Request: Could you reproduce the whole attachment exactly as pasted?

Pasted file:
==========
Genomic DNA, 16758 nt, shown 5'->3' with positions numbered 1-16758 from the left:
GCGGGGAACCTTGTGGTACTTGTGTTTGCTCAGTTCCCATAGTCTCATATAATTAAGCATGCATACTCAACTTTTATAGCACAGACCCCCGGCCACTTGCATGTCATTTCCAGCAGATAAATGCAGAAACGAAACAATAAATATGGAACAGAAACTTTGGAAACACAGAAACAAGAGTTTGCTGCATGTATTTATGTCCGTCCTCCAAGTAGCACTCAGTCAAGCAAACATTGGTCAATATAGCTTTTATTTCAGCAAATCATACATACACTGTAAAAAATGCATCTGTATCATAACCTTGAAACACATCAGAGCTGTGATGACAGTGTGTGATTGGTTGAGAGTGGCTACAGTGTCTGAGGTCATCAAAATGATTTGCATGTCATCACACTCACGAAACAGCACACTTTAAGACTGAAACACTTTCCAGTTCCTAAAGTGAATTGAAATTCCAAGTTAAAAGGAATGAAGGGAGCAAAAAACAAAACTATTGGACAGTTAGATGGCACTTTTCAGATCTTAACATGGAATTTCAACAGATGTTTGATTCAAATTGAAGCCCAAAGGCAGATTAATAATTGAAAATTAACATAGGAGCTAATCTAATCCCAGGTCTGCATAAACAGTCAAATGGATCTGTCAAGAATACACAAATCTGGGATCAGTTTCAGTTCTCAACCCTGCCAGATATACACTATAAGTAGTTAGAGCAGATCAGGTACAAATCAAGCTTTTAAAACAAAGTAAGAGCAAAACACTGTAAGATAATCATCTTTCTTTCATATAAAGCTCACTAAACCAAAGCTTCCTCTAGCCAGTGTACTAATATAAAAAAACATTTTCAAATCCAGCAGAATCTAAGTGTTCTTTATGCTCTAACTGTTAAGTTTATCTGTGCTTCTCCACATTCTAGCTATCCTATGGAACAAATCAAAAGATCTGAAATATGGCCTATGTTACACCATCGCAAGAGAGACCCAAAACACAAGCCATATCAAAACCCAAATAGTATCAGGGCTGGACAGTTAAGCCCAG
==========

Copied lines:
Genomic DNA, 16758 nt, shown 5'->3' with positions numbered 1-16758 from the left:
GCGGGGAACCTTGTGGTACTTGTGTTTGCTCAGTTCCCATAGTCTCATATAATTAAGCATGCATACTCAACTTTTATAGCACAGACCCCCGGCCACTTGCATGTCATTTCCAGCAGATAAATGCAGAAACGAAACAATAAATATGGAACAGAAACTTTGGAAACACAGAAACAAGAGTTTGCTGCATGTATTTATGTCCGTCCTCCAAGTAGCACTCAGTCAAGCAAACATTGGTCAATATAGCTTTTATTTCAGCAAATCATACATACACTGTAAAAAATGCATCTGTATCATAACCTTGAAACACATCAGAGCTGTGATGACAGTGTGTGATTGGTTGAGAGTGGCTACAGTGTCTGAGGTCATCAAAATGATTTGCATGTCATCACACTCACGAAACAGCACACTTTAAGACTGAAACACTTTCCAGTTCCTAAAGTGAATTGAAATTCCAAGTTAAAAGGAATGAAGGGAGCAAAAAACAAAACTATTGGACAGTTAGATGGCACTTTTCAGATCTTAACATGGAATTTCAACAGATGTTTGATTCAAATTGAAGCCCAAAGGCAGATTAATAATTGAAAATTAACATAGGAGCTAATCTAATCCCAGGTCTGCATAAACAGTCAAATGGATCTGTCAAGAATACACAAATCTGGGATCAGTTTCAGTTCTCAACCCTGCCAGATATACACTATAAGTAGTTAGAGCAGATCAGGTACAAATCAAGCTTTTAAAACAAAGTAAGAGCAAAACACTGTAAGATAATCATCTTTCTTTCATATAAAGCTCACTAAACCAAAGCTTCCTCTAGCCAGTGTACTAATATAAAAAAACATTTTCAAATCCAGCAGAATCTAAGTGTTCTTTATGCTCTAACTGTTAAGTTTATCTGTGCTTCTCCACATTCTAGCTATCCTATGGAACAAATCAAAAGATCTGAAATATGGCCTATGTTACACCATCGCAAGAGAGACCCAAAACACAAGCCATATCAAAACCCAAATAGTATCAGGGCTGGACAGTTAAGCCCAG